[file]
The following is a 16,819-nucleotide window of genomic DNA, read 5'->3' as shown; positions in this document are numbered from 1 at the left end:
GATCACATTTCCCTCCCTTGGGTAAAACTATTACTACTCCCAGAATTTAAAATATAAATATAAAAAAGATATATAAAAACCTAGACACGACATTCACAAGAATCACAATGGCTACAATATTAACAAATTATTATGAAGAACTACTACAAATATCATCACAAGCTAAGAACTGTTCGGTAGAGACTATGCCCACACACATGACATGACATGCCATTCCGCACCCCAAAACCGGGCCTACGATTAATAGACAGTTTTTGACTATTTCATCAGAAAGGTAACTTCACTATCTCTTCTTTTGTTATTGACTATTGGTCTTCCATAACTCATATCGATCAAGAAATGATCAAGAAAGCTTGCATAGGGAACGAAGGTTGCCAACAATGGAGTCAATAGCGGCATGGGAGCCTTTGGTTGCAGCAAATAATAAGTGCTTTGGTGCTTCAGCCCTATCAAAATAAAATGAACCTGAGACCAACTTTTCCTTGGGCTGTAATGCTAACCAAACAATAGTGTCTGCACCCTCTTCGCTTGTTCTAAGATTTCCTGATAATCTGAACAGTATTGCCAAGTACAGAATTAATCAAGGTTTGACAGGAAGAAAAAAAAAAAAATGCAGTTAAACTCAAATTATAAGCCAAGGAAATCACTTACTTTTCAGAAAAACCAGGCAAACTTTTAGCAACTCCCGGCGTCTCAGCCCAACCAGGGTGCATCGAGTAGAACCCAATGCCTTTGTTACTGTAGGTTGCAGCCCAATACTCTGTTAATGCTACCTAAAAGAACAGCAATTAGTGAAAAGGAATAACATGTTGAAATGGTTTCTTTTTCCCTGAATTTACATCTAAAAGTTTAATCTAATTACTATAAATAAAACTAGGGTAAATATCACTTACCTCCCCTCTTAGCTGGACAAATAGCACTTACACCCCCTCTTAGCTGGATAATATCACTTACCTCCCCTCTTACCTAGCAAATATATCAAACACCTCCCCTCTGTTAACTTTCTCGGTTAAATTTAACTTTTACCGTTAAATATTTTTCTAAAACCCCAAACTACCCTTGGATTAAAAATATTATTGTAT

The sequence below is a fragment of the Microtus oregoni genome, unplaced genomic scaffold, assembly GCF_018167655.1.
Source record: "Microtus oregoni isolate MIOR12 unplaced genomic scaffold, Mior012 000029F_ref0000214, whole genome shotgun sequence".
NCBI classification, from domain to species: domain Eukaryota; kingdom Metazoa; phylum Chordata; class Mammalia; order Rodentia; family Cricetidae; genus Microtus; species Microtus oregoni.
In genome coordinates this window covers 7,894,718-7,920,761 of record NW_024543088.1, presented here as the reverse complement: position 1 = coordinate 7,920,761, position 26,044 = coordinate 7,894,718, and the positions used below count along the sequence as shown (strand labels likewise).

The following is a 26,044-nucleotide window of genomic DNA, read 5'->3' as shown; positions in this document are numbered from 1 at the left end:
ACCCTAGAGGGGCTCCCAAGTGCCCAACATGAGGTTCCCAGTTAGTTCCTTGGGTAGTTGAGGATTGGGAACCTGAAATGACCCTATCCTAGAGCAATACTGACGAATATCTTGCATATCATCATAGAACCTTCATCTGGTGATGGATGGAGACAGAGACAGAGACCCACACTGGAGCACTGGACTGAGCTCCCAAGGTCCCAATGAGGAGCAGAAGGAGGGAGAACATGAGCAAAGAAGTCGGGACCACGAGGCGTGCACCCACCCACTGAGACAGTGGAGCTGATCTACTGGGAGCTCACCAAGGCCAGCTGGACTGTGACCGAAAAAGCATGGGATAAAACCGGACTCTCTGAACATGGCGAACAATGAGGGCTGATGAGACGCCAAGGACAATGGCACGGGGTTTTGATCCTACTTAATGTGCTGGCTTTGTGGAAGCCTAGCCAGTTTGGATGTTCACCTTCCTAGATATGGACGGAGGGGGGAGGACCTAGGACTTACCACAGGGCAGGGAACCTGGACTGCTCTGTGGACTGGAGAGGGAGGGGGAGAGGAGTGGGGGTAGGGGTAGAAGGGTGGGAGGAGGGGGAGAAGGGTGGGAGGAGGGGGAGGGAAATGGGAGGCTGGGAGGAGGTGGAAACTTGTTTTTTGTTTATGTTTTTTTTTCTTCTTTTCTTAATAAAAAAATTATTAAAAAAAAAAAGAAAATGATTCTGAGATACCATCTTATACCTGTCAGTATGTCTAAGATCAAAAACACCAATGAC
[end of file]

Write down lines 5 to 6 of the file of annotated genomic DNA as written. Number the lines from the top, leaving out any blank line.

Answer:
NCBI classification, from domain to species: domain Eukaryota; kingdom Metazoa; phylum Chordata; class Mammalia; order Rodentia; family Cricetidae; genus Microtus; species Microtus oregoni.
In genome coordinates this window covers 7,894,718-7,920,761 of record NW_024543088.1, presented here as the reverse complement: position 1 = coordinate 7,920,761, position 26,044 = coordinate 7,894,718, and the positions used below count along the sequence as shown (strand labels likewise).